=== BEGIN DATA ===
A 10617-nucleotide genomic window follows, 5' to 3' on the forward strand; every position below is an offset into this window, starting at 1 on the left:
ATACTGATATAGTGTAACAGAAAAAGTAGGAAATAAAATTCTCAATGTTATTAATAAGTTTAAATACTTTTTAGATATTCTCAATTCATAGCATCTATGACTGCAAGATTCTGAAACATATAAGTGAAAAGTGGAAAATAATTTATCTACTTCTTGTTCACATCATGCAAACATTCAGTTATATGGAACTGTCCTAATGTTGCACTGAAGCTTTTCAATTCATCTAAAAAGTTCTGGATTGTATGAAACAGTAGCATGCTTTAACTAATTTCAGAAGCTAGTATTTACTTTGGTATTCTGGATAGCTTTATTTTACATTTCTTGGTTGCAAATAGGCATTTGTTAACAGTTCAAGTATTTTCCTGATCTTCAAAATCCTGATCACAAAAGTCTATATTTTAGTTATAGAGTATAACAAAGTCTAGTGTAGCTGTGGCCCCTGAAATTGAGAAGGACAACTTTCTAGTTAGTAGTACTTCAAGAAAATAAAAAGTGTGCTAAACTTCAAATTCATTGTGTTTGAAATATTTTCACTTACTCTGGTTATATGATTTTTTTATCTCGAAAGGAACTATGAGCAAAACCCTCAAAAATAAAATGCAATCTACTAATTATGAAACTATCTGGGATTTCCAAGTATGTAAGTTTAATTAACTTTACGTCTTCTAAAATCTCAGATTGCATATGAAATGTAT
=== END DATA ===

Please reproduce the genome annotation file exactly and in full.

A 10617-nucleotide genomic window follows, 5' to 3' on the forward strand; every position below is an offset into this window, starting at 1 on the left:
ATACTGATATAGTGTAACAGAAAAAGTAGGAAATAAAATTCTCAATGTTATTAATAAGTTTAAATACTTTTTAGATATTCTCAATTCATAGCATCTATGACTGCAAGATTCTGAAACATATAAGTGAAAAGTGGAAAATAATTTATCTACTTCTTGTTCACATCATGCAAACATTCAGTTATATGGAACTGTCCTAATGTTGCACTGAAGCTTTTCAATTCATCTAAAAAGTTCTGGATTGTATGAAACAGTAGCATGCTTTAACTAATTTCAGAAGCTAGTATTTACTTTGGTATTCTGGATAGCTTTATTTTACATTTCTTGGTTGCAAATAGGCATTTGTTAACAGTTCAAGTATTTTCCTGATCTTCAAAATCCTGATCACAAAAGTCTATATTTTAGTTATAGAGTATAACAAAGTCTAGTGTAGCTGTGGCCCCTGAAATTGAGAAGGACAACTTTCTAGTTAGTAGTACTTCAAGAAAATAAAAAGTGTGCTAAACTTCAAATTCATTGTGTTTGAAATATTTTCACTTACTCTGGTTATATGATTTTTTTATCTCGAAAGGAACTATGAGCAAAACCCTCAAAAATAAAATGCAATCTACTAATTATGAAACTATCTGGGATTTCCAAGTATGTAAGTTTAATTAACTTTACGTCTTCTAAAATCTCAGATTGCATATGAAATGTAT